This second picture was taken about a week ago and I’m making steady progress filling in the gaps. You might be able to see that I have appliqued some satin and some net around the seaweed and have stitched some other sections. I always work with ‘real’ stitches, worked freely and over each other. There is small, formal cross stitch at the bottom and free form cross stitch in chenille towards the top and some couching incorporating beads. You can also see some rafia French knot bubbles. The piece is progressing up the canvas towards a lighter blue surface. I love working in this way. I feel I’ve found my voice.

Eye on the planet red weed

 

 

 

 

Keep an Eye on the Planet

Dress-making put aside now, I’m back to embroidery, this time working on my project for the Guldusi call for submissions. The brief asks that work has not been exhibited online, so I will only be showing some brief, work in progress, shots. I really want to produce a Bright and Beautiful, trademark piece. I have come to the conclusion that my personal style, as in the banner picture for my blog, is my favourite way of working and although time consuming, it is what my work is really about; bright colours, thick threads, cords, dense stitching – a piece I can be proud of.

The Bea Blouse

Having successfully completed my pinny I was straight on to the next thing. This time following a free pattern from Simply Sewing magazine, the Bea Blouse. After a post-Christmas fabric splurge, I was determined to use some of my fabric stash and the only piece large enough to fit the pattern was this rather ‘Pat Butcher’ fabric, not really me, but anyway! What a fantastic pattern, not only was it printed onto proper paper that you can use again, but the instructions came with pictures! Why on earth don’t other patterns do this? That terrible ‘right sides together’ moment photographed for you to see exactly where you should be stitching. I’m so proud of myself for following it to the letter. It is the first time I’ve tried a complicated (well, for me) neckline and sleeves. I handstitched the hems to give it that luxury finish.  Just have to wear it now! What would I do differently next time? Go for a lighter fabric, perhaps, so the tie will be more bow-like, but actually this fabric, a thicker, slightly stretchy cotton, was so stable to cut and work with that it was great for a first time project.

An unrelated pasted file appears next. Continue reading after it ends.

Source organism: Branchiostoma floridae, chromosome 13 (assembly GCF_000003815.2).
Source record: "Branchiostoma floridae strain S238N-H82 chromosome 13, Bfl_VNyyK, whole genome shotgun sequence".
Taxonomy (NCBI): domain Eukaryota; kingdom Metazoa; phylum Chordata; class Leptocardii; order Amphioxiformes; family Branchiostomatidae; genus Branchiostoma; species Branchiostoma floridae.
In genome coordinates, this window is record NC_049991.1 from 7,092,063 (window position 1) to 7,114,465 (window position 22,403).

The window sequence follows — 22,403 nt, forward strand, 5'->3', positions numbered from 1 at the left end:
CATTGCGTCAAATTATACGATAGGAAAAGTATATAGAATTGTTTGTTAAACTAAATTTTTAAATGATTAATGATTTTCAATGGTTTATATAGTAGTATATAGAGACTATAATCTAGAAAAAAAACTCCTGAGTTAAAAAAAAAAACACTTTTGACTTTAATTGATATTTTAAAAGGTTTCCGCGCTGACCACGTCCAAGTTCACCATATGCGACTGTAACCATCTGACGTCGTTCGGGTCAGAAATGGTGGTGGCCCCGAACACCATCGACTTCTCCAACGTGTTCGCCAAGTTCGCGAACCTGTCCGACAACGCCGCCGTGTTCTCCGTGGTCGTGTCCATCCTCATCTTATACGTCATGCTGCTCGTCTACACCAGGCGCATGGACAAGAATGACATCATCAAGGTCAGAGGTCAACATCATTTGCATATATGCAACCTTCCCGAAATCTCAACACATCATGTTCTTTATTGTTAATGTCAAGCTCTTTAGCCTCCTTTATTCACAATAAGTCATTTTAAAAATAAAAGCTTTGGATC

Pinny

My brain seems a little slow at the moment, I’d like to think relaxed, but just in case it needs a little stimulation, I’ve decided that I will endeavour to learn some new skills and to conquer my fear of ‘right sides together’, i.e. construction techniques. So, I undertook this ‘easy make’ from Simply Sewing magazine. This pinny was made using just 2 fat quarters. It is perhaps more decorative than practical. I learnt some cutting out and construction techniques, including how to join lengths of fabric to make a longer piece for the tie belt. This is where you could have done with a bit of extra fabric to make a wider belt and to make it easier to turn the right way out once it had been sewn together.   Next time I will match my top stitch thread to the fabric and not try and go for opposites! Its not embroidery now! Teamed with some baking implements or a cookery book, this will make a nice present for someone.

Pinny